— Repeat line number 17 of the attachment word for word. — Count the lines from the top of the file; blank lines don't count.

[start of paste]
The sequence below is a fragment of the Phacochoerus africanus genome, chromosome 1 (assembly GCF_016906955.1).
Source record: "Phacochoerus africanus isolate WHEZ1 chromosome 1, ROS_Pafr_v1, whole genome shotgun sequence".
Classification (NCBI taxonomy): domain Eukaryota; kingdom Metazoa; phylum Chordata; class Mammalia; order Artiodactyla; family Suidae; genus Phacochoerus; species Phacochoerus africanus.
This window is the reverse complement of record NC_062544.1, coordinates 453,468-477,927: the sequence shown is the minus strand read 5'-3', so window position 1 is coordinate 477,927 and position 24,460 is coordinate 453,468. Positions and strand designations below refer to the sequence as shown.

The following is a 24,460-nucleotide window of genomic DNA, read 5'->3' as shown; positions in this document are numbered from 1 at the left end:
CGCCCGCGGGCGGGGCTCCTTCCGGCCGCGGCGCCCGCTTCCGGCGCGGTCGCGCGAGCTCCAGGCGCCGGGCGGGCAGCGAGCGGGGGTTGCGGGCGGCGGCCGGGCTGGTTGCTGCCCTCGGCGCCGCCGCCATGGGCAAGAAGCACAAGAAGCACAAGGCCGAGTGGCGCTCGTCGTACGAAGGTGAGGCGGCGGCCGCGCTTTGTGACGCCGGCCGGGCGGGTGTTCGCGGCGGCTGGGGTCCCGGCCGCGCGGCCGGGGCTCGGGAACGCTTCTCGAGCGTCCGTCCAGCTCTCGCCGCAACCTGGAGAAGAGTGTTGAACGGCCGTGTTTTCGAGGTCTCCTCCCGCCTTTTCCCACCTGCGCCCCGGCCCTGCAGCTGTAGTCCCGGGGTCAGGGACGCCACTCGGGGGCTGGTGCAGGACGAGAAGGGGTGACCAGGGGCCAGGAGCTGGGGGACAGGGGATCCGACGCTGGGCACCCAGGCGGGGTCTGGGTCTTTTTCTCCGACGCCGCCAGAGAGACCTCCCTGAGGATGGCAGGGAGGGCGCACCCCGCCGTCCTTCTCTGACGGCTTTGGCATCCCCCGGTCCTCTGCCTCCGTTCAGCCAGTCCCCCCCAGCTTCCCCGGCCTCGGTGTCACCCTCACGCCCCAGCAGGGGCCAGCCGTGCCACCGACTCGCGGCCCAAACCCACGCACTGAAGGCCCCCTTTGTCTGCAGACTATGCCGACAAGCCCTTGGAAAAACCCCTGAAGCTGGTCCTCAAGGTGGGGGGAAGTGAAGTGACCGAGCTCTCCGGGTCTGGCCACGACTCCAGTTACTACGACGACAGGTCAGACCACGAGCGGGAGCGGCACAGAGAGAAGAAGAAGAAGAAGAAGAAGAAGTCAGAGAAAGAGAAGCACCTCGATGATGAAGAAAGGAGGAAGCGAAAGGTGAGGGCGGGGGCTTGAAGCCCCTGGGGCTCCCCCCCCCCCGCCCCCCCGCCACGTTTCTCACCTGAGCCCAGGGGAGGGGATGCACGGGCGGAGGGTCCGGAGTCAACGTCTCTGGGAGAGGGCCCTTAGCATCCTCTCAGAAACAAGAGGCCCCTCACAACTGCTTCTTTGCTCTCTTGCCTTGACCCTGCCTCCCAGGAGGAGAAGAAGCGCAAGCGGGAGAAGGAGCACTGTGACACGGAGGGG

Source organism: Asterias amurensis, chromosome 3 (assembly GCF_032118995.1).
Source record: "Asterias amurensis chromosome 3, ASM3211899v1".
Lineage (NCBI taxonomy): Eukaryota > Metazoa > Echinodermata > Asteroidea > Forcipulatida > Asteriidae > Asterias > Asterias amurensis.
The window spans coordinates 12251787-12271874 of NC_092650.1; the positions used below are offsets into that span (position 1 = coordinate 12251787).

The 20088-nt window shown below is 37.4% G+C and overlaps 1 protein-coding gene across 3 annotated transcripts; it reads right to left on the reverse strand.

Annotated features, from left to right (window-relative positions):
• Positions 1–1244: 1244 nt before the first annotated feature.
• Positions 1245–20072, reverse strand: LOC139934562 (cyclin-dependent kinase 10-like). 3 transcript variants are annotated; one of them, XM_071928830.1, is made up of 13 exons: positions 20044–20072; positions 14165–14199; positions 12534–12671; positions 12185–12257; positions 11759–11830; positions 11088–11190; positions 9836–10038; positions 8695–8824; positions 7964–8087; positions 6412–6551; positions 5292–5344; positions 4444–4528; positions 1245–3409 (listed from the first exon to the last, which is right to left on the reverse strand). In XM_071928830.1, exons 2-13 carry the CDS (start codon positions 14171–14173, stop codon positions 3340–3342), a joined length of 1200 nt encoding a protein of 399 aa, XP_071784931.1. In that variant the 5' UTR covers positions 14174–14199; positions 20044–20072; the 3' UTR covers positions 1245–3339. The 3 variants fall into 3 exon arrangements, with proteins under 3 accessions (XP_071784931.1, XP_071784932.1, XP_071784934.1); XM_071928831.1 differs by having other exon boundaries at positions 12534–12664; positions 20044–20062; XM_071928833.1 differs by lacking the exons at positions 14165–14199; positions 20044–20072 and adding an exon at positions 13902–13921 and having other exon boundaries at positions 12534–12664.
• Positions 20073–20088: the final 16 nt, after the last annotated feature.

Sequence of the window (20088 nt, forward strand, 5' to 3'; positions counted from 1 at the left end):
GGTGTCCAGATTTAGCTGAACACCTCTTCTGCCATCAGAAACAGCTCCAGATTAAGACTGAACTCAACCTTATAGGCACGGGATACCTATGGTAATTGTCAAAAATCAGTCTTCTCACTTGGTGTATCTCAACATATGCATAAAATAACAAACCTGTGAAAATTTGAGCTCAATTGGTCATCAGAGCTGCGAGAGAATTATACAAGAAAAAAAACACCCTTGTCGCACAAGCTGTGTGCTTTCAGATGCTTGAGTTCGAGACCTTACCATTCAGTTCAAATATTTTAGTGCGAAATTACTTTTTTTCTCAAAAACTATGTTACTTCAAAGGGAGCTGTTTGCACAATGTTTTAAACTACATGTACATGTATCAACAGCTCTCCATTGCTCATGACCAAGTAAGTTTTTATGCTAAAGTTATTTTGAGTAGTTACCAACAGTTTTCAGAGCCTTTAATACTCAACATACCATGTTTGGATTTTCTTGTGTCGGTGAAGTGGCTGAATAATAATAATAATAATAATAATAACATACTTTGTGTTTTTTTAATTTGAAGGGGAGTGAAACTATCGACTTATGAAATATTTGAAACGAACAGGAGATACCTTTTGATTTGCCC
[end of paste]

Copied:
GGTGTCCAGATTTAGCTGAACACCTCTTCTGCCATCAGAAACAGCTCCAGATTAAGACTGAACTCAACCTTATAGGCACGGGATACCTATGGTAATTGTCAAAAATCAGTCTTCTCACTTGGTGTATCTCAACATATGCATAAAATAACAAACCTGTGAAAATTTGAGCTCAATTGGTCATCAGAGCTGCGAGAGAATTATACAAGAAAAAAAACACCCTTGTCGCACAAGCTGTGTGCTTTCAGATGCTTGAGTTCGAGACCTTACCATTCAGTTCAAATATTTTAGTGCGAAATTACTTTTTTTCTCAAAAACTATGTTACTTCAAAGGGAGCTGTTTGCACAATGTTTTAAACTACATGTACATGTATCAACAGCTCTCCATTGCTCATGACCAAGTAAGTTTTTATGCTAAAGTTATTTTGAGTAGTTACCAACAGTTTTCAGAGCCTTTAATACTCAACATACCATGTTTGGATTTTCTTGTGTCGGTGAAGTGGCTGAATAATAATAATAATAATAATAATAACATACTTTGTGTTTTTTTAATTTGAAGGGGAGTGAAACTATCGACTTATGAAATATTTGAAACGAACAGGAGATACCTTTTGATTTGCCC